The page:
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2006 HSR&D National Meeting Abstract

3096 — Use Spanish Surname Match to Reduce Bias in Interpreting Medicare Data for Hispanic/White Veterans

Author List:
Wei II (Michael E. DeBakey Veterans Affairs Medical Center)
Virnig BA (University of Minnesota)
Morgan RO (Michael E. DeBakey Veterans Affairs Medical Center/Baylor College of Medicine)

Medicare administrative and claims files maintained by the Centers for Medicare and Medicaid Services provide a rich source of information for examining racial and ethnic disparities in health care use. However, there have been increased concerns over the accuracy of the race code in the Medicare data. Here, we demonstrate a method of using Spanish surname matching to augment the Medicare race code and evaluate its effectiveness in reducing bias in interpreting the Medicare data.

Using three types of race code (self-report, Medicare, and surname-match), we compared the racial/ethnic representation in terms of socio-demographic characteristics, health status, health conditions, and health care utilizations among 2,086 Medicare-enrolled male veterans. Data was from six large U.S. metropolitan areas by a mail survey in 2002.

We found that the Spanish surname matching substantially increased the accuracy for the identification of Hispanics and whites compared to the Medicare race code alone--using self-reported race/ethnicity identification as the gold standard. Because the Medicare race code has higher accuracy for blacks, the surname matching did not show as much effect. The comparison of the Medicare and the self-reported race codes revealed discrepancies in the veterans’ representation at various levels of individual characteristics (e.g., geographic distribution, health conditions)--mostly in Hispanics. In general, the surname-matched race code revealed close representation of veterans similar to the self-reported race codes.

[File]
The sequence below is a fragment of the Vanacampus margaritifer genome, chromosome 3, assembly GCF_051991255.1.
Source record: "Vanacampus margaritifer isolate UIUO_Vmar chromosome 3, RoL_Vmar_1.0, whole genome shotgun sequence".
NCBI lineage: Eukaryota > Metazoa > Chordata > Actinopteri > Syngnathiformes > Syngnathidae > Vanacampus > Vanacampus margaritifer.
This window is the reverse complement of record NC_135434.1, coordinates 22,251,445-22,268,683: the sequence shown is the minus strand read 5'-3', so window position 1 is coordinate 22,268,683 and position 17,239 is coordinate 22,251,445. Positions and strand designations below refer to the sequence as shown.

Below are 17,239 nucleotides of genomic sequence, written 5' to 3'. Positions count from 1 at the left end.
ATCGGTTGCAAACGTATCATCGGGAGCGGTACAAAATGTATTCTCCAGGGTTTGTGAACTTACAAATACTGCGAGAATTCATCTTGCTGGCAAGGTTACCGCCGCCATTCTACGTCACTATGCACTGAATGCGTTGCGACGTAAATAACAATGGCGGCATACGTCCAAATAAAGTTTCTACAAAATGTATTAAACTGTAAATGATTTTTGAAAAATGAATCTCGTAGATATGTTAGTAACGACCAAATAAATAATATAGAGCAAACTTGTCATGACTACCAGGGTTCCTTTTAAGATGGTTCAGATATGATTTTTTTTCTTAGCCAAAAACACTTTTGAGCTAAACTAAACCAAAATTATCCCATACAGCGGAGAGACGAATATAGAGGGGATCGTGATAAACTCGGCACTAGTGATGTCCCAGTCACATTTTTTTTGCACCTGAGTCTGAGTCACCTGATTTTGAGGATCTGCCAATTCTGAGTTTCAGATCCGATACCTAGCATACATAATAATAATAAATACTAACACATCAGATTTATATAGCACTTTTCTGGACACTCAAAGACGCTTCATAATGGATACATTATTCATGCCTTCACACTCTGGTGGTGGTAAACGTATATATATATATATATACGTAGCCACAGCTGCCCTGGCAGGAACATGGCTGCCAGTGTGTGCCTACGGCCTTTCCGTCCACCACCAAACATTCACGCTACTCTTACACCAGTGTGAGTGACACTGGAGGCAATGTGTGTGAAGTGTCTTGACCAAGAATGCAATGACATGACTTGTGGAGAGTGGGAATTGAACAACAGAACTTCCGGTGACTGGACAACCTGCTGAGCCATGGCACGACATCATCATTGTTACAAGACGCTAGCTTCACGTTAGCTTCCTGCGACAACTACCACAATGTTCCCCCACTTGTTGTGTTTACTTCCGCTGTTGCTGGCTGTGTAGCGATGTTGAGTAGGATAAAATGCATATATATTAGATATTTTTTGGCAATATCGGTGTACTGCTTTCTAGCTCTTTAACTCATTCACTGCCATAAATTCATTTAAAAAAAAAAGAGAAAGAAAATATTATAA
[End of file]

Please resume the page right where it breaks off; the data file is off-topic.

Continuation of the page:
Our findings demonstrate that augmenting the Medicare race code with a match to Spanish surnames yields substantial improvement in the identification of elderly Hispanic and white male Medicare beneficiaries. Consequently, one can generate more unbiased study results and interpretations. The use of a surname match to supplement the Medicare race code may greatly enhance researchers’ and policy makers’ ability to examine health care equity.

Inaccuracy in the identification of race/ethnicity in the Medicare data can potentially misguide the policy makers who may subsequently make a law that will miss the sub-group most in need of healthcare assistance.

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